UAE shoppers queue up for last-minute Ramadan staples

Supermarkets were clogged with shopping carts full of food on Thursday as residents waited in long queues to shop ahead before the start of Ramadan.
The queues at supermarkets, such as Sharjah Cooperative Society, were four times longer than usual. Pawan Singh / The National
The queues at supermarkets, such as Sharjah Cooperative Society, were four times longer than usual. Pawan Singh / The National

Customers thronged supermarkets to buy staples for the holy month, with many making extra effort to ensure their first Iftar becomes memorable.

Roads were not the only places crowded with the weekend rush – supermarkets were clogged with shopping carts full of food as residents waited in long queues to shop before the start of Ramadan.

Some shoppers estimated that the queues at supermarkets on Thursday were four times longer than usual.

In Sharjah, Emirati Ahmed Al Hamadi said his two overflowing shopping carts would cost him at least Dh2,500.

“The first day of Ramadan is when all my brothers and sisters come over for iftar at my home,” the 46-year-old said. “It’s going to be a huge feast, and I’m here going through the shopping list prepared by my wife.”

He had two cartons of cooking oil and packs of rice filling one of the several carts he was guiding through the aisles of Sharjah Cooperative Society.

“This month, with all the iftar invitations at my home, it will be a miracle if I don’t spend less than Dh15,000 on food alone,” Mr Al Hamadi said.

In most of the store’s aisles, staff dragged heavy carts to stock the shelves with oil, juices, sugar and other household items.

“It is still early. We are on notice that tonight will be a busy one and we need to keep the shelves stacked,” a 23-year-old employee said.

Egyptian Hasan Mansoor stood near the meat section with his three-year-old daughter, Nora, competing for space in a trolley full of Ramadan staples.

“We bought our essential needs for the first week of Ramadan last week. I’m here today to buy fresh chicken, meat and some vegetables,” said the 31-year-old sales executive.

“Ramadan rush is something I don’t look forward to. It takes ages waiting in line at the cashier, as most people here are buying large quantities.”

Rania Abdullah, a 29-year-old Syrian mother of two, bought as much as she could to avoid long queues while fasting during the holy month.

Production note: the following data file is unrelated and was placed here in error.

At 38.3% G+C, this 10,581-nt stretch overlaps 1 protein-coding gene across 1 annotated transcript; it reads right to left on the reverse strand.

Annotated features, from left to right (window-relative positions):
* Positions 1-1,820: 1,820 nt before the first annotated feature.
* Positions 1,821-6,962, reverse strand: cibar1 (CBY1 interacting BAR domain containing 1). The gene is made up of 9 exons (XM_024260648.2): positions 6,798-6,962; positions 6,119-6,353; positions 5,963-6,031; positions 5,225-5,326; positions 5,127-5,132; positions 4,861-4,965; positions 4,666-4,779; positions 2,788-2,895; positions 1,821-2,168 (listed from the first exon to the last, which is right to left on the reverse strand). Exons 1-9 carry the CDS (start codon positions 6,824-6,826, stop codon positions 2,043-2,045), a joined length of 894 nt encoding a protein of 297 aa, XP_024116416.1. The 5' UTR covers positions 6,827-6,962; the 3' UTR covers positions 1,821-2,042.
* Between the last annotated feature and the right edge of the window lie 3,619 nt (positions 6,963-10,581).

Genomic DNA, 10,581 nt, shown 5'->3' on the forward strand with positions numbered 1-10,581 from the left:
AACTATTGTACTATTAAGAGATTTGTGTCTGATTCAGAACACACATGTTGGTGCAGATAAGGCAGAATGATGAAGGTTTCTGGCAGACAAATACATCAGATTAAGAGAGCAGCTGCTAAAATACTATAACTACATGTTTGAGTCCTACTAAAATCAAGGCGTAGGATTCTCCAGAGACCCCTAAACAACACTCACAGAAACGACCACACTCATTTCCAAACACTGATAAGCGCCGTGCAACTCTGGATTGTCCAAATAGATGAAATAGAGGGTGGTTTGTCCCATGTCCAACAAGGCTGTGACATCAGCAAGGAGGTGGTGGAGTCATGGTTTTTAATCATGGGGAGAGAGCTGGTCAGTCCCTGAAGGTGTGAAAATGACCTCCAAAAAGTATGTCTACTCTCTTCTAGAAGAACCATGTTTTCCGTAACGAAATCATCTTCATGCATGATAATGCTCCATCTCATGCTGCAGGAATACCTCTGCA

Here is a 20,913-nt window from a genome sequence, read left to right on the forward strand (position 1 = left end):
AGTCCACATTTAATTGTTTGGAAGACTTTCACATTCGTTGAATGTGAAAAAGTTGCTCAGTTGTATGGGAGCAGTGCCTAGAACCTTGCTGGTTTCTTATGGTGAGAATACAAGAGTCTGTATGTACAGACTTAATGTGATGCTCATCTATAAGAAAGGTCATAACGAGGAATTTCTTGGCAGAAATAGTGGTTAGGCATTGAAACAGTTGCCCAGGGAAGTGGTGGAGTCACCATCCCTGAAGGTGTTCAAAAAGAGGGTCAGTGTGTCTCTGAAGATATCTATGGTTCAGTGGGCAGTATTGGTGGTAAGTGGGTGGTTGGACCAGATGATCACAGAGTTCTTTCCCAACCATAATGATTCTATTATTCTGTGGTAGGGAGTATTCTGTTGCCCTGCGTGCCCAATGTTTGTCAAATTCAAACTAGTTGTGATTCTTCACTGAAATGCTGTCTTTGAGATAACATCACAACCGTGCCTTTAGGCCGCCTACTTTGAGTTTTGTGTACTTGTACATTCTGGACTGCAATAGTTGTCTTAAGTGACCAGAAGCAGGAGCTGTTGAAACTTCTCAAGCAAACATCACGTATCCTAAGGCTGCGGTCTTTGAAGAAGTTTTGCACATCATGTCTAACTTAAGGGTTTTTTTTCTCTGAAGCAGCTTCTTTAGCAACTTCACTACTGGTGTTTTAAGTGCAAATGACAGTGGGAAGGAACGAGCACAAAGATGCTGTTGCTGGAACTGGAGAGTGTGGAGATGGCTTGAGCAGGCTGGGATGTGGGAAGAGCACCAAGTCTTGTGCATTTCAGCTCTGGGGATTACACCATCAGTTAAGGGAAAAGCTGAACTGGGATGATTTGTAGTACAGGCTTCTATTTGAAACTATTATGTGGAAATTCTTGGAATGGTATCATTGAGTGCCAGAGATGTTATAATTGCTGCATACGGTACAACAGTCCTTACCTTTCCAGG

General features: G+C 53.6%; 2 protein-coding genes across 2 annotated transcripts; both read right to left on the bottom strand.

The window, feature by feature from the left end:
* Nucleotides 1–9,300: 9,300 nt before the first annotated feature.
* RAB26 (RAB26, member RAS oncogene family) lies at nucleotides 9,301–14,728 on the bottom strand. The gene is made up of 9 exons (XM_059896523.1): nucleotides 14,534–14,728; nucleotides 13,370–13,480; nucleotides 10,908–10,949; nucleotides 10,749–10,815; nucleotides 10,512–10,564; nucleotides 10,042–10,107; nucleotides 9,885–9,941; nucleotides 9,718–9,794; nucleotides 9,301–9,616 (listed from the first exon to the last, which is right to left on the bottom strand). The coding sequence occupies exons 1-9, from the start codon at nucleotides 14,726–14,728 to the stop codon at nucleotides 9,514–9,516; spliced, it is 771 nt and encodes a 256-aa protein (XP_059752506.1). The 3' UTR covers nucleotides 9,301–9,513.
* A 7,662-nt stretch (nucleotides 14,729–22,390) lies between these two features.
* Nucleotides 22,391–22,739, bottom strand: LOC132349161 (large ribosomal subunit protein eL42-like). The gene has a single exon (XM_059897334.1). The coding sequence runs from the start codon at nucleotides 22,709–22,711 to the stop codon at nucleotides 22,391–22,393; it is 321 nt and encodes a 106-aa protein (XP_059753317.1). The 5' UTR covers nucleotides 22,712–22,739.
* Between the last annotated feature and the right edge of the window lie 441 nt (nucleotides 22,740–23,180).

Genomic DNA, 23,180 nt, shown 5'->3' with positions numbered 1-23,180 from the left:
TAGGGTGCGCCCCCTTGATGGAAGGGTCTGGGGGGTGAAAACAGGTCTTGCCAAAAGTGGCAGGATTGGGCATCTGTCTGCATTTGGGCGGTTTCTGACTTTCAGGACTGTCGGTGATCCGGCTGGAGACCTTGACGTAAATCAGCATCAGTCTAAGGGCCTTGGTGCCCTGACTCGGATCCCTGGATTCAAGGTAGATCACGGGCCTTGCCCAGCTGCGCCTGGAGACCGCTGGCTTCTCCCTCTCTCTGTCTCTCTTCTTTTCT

“I can’t shop while fasting. It’s exhausting,” she said. “I bought items worth Dh2,752 that will last through at least half of Ramadan. If I need more, I’ll send my husband to do the shopping.”

One cashier, 31, stood outside the co-op, drinking a bottle of cold water while on his break.

“It has been a long shift so far and the queues are not getting any shorter,” he said. “It will be a busy weekend at the co-op as people will be flocking in to get their needs for Ramadan.”

In Abu Dhabi, shoppers flooded the aisles of LuLu hypermarket in Khalidiyah Mall as early as noon.

“Usually I finish the shopping days or a week before Ramadan because I want to avoid exactly this,” said Emirati Mohammed Al Mansouri. “Look around. Do you usually see people with more than one trolley?

“Also, even in the bigger supermarkets, you’d be surprised how they sometimes run out of products.”

Certain Ramadan staples such as Vimto, a beverage syrup, have run out at supermarkets in the past, leading some to set quotas on how much one can buy.

Mr Al Mansouri said that they had their biggest spread of food on the first day of the holy month.

“We really cook a lot because there’s a little bit of celebration,” he said. “Also, the first day is always the most difficult, so you feel the hungriest you will all month, probably.”

He spent Dh1,420 for a family of six and knows he will have to shop again.

“Usually every week I go, but in Ramadan there’s always sweets or certain things that are needed, so sometimes I make two trips a week,” he said.

Ali Ahmed, a Jordanian who has lived in the UAE for 12 years and was shopping at Carrefour, said the families must strike a balance when shopping.

“Aside from not wanting the produce to go bad, all markets will have Ramadan sales, so you want to get there at the right time to take advantage,” he said.

He usually shops in the morning to avoid the crowds, but this year, he had no option but to go in the afternoon.

“Honestly, it feels too hectic. I am even forgetting my shopping list because there are too many people here,” he said.

“I think I learnt my lesson for next year – at least one week before, or I’ll ask my wife to do the shopping.”

Published: May 25, 2017 04:00 AM


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